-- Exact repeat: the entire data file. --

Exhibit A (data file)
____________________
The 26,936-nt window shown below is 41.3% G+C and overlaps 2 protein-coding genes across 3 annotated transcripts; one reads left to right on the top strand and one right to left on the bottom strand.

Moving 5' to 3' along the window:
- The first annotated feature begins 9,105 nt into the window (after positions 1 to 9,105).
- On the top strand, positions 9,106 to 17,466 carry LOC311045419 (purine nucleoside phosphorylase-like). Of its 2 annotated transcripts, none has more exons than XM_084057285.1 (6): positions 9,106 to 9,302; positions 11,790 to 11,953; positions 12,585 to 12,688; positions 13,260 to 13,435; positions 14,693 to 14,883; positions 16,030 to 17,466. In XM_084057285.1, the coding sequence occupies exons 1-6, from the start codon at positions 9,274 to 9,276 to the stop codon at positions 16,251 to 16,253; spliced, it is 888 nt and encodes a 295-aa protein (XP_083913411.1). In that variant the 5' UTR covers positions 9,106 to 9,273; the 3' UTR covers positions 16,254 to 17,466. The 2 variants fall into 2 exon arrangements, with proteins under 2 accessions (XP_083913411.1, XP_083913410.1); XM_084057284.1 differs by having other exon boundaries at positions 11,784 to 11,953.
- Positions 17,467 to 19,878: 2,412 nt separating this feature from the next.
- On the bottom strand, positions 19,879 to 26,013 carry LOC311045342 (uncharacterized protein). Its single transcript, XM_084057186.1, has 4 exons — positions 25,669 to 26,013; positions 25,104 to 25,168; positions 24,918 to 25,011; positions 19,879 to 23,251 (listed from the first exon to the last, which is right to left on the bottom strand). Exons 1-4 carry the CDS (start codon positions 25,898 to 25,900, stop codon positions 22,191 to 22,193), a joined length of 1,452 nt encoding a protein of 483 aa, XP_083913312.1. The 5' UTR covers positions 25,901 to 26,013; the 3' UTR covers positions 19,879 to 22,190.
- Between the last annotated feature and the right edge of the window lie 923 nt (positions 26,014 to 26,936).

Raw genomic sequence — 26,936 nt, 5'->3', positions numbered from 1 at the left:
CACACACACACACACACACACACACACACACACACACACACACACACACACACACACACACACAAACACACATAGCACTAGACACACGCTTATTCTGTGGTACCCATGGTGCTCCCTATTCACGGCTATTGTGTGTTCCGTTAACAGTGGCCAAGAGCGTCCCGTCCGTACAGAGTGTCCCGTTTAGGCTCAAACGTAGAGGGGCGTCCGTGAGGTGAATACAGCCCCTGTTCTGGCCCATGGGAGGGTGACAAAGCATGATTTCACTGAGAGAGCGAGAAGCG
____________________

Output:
The 26,936-nt window shown below is 41.3% G+C and overlaps 2 protein-coding genes across 3 annotated transcripts; one reads left to right on the top strand and one right to left on the bottom strand.

Moving 5' to 3' along the window:
- The first annotated feature begins 9,105 nt into the window (after positions 1 to 9,105).
- On the top strand, positions 9,106 to 17,466 carry LOC311045419 (purine nucleoside phosphorylase-like). Of its 2 annotated transcripts, none has more exons than XM_084057285.1 (6): positions 9,106 to 9,302; positions 11,790 to 11,953; positions 12,585 to 12,688; positions 13,260 to 13,435; positions 14,693 to 14,883; positions 16,030 to 17,466. In XM_084057285.1, the coding sequence occupies exons 1-6, from the start codon at positions 9,274 to 9,276 to the stop codon at positions 16,251 to 16,253; spliced, it is 888 nt and encodes a 295-aa protein (XP_083913411.1). In that variant the 5' UTR covers positions 9,106 to 9,273; the 3' UTR covers positions 16,254 to 17,466. The 2 variants fall into 2 exon arrangements, with proteins under 2 accessions (XP_083913411.1, XP_083913410.1); XM_084057284.1 differs by having other exon boundaries at positions 11,784 to 11,953.
- Positions 17,467 to 19,878: 2,412 nt separating this feature from the next.
- On the bottom strand, positions 19,879 to 26,013 carry LOC311045342 (uncharacterized protein). Its single transcript, XM_084057186.1, has 4 exons — positions 25,669 to 26,013; positions 25,104 to 25,168; positions 24,918 to 25,011; positions 19,879 to 23,251 (listed from the first exon to the last, which is right to left on the bottom strand). Exons 1-4 carry the CDS (start codon positions 25,898 to 25,900, stop codon positions 22,191 to 22,193), a joined length of 1,452 nt encoding a protein of 483 aa, XP_083913312.1. The 5' UTR covers positions 25,901 to 26,013; the 3' UTR covers positions 19,879 to 22,190.
- Between the last annotated feature and the right edge of the window lie 923 nt (positions 26,014 to 26,936).

Raw genomic sequence — 26,936 nt, 5'->3', positions numbered from 1 at the left:
CACACACACACACACACACACACACACACACACACACACACACACACACACACACACACACACAAACACACATAGCACTAGACACACGCTTATTCTGTGGTACCCATGGTGCTCCCTATTCACGGCTATTGTGTGTTCCGTTAACAGTGGCCAAGAGCGTCCCGTCCGTACAGAGTGTCCCGTTTAGGCTCAAACGTAGAGGGGCGTCCGTGAGGTGAATACAGCCCCTGTTCTGGCCCATGGGAGGGTGACAAAGCATGATTTCACTGAGAGAGCGAGAAGCG